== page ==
Wednesday, 14 March 2012
Review: Saving June
Author: Hannah Harrington
Publication Date: May 1st, 2011
Genre: YA, Realistic Fiction
Just as May was coming to an end, seemingly perfect June Scott killed herself by taking her mother’s sleeping pills. Her younger sister, Harper, is devastated by her sister’s death and left with so many questions. Her newly divorced parents want to split up June’s ashes, and Harper can’t help but feel uncomfortable with the idea. June dreamt of going to California, and Harper feels that she should at least be able to go there in one way. Her best friend Laney is ready to go with Harper, but the only problem is they don’t have a car. Jake Tolan, a boy June used to tutor, volunteers to go with them from Michigan and California. As the three teens deal with their grief as they go on an unpredictable road trip, are they trying to save June or save themselves?
After I read the synopsis of Saving June, I felt like the plot was very familiar to me. I eventually remembered that when I was in high school I actually wanted to write a novel that was very similar to this one. It was eerily similar, with music playing a big part, a road trip to scatter ashes, and the girl who died also killed herself and was one of the character’s sister. Of course, I can’t actually write so it didn’t go very far. You might assume that that means I think the plotline of Saving June is unoriginal, but I actually really enjoyed the story, which was considerably better than my novel ever could be.
I loved the role music played in this book and how songs are shown as things that describe how the characters feel when they can’t put it into words. Sometimes writers like to make up songs and bands that appear in their books, but I loved that the book references real songs and bands, and that playlists are included in the afterward. There is also some music I really like referenced by characters, like The Beatles, Regina Spektor, The Magnetic Fields and Sufjan Stevens. I loved how real the characters felt. Harper has never felt like she could compare to June, and even in death she still feels like she’s always being measured up to her. Laney might appear to be the typical spoilt rich girl, but her parents don’t care about her like Harper’s do. Jake is passionate about music but too afraid to take a chance at writing his own song. No one has ever believed in him, and he’s started to feel the same way. The characters felt very true and I loved watching them journey through the States as they tackle their grief and their personal issues. The plot was well paced and I enjoyed the story. Mixing the tragedy of June’s death and the adventure of a road trip worked well, helping the book be a good balance between the fun moments and the grief. Having the bulk of the book take place during a road trip could make it dull, but Saving June managed to never be that. I was really happy with the ending and its message about grief and taking the risk of getting close to someone again. All in all, I had a great deal of difficulty putting Saving June down until I reached the last page. There wasn’t much I didn’t like about this book. I suppose it was a bit predictable, but sometimes there’s nothing wrong with that. The dialogue was similar to how my friends and I talked in high school (saying ‘like’ a lot, using the word ‘macking,’ and other phrases.) I’m not sure if high schoolers still talk this way, but I could see it becoming dated in a few years. At the same time, the dialogue was very realistic. Saving June is about the different journeys we make in our life, from the literal to the figurative, and how they can change us.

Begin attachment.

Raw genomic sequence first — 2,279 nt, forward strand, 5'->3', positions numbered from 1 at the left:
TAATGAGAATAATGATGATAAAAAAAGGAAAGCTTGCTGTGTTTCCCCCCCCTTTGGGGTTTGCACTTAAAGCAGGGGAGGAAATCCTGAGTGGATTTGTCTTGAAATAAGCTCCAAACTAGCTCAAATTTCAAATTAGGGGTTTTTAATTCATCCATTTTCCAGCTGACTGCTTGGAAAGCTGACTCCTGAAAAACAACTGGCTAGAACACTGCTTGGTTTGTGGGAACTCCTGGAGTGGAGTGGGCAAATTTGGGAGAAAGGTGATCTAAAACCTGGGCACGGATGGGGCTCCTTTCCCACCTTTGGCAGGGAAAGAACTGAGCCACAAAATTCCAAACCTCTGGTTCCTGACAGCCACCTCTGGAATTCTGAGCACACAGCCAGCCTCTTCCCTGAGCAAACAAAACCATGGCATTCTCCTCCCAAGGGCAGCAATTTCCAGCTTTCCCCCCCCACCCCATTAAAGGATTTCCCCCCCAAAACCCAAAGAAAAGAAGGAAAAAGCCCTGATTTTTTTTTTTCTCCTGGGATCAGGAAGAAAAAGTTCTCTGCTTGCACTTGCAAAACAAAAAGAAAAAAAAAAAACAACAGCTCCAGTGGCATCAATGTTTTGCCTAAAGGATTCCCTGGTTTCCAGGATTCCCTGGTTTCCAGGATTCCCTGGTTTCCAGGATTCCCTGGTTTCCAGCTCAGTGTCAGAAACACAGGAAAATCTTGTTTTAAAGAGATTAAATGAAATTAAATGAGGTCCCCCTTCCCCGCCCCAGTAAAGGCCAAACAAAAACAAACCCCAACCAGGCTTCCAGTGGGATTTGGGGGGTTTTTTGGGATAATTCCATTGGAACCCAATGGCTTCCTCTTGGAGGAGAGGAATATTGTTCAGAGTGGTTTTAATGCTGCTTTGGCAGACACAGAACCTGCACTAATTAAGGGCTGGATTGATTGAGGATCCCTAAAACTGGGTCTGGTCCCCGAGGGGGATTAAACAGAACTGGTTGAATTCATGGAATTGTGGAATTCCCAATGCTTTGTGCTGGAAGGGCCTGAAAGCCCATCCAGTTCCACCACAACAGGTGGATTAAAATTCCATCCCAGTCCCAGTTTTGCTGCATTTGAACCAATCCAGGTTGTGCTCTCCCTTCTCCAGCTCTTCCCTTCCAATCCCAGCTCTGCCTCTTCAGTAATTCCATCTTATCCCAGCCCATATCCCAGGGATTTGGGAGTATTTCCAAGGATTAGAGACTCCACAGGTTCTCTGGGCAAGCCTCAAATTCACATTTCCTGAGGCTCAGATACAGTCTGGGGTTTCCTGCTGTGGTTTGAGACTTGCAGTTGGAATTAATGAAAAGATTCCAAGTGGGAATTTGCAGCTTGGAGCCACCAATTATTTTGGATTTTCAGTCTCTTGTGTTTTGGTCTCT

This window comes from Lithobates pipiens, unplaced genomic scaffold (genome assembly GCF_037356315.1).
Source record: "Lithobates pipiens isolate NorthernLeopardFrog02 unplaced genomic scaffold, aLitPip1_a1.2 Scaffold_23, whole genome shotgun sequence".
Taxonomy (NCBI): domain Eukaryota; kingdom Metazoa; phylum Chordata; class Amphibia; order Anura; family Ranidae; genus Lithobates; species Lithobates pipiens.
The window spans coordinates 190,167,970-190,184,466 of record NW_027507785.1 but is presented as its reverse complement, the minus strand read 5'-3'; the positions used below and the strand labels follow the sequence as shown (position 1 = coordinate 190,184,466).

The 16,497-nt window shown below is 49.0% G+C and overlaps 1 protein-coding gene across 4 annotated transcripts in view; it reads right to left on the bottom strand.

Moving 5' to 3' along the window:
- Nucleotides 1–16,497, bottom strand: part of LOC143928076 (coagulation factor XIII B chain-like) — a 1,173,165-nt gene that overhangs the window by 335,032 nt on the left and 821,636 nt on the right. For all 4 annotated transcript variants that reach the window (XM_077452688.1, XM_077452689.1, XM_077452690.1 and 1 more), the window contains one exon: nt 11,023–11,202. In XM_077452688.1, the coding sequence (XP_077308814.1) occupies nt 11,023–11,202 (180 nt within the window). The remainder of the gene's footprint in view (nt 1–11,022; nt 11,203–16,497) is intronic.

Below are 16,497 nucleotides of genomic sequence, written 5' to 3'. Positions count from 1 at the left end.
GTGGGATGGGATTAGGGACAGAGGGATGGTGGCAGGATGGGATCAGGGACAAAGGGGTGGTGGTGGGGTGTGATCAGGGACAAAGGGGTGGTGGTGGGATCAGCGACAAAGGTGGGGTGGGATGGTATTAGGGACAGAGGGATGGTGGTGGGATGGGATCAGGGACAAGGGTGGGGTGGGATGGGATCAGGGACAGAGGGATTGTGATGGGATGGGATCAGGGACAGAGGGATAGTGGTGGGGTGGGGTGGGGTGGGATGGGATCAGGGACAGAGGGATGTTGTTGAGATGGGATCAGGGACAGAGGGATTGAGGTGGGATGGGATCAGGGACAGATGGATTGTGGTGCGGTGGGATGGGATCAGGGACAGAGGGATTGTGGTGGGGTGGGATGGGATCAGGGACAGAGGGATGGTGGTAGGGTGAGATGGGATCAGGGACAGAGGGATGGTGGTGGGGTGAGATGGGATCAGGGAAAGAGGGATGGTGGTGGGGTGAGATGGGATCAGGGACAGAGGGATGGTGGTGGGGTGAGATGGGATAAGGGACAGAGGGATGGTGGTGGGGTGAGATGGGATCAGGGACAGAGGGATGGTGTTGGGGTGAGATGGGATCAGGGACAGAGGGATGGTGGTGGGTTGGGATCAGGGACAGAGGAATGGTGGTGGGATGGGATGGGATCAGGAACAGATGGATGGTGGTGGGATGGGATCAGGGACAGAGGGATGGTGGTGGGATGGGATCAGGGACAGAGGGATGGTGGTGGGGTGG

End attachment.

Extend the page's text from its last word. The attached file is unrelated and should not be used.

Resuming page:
“He took his pain and turned it into something beautiful. Into something that people connect to. And that's what good music does. It speaks to you. It changes you.”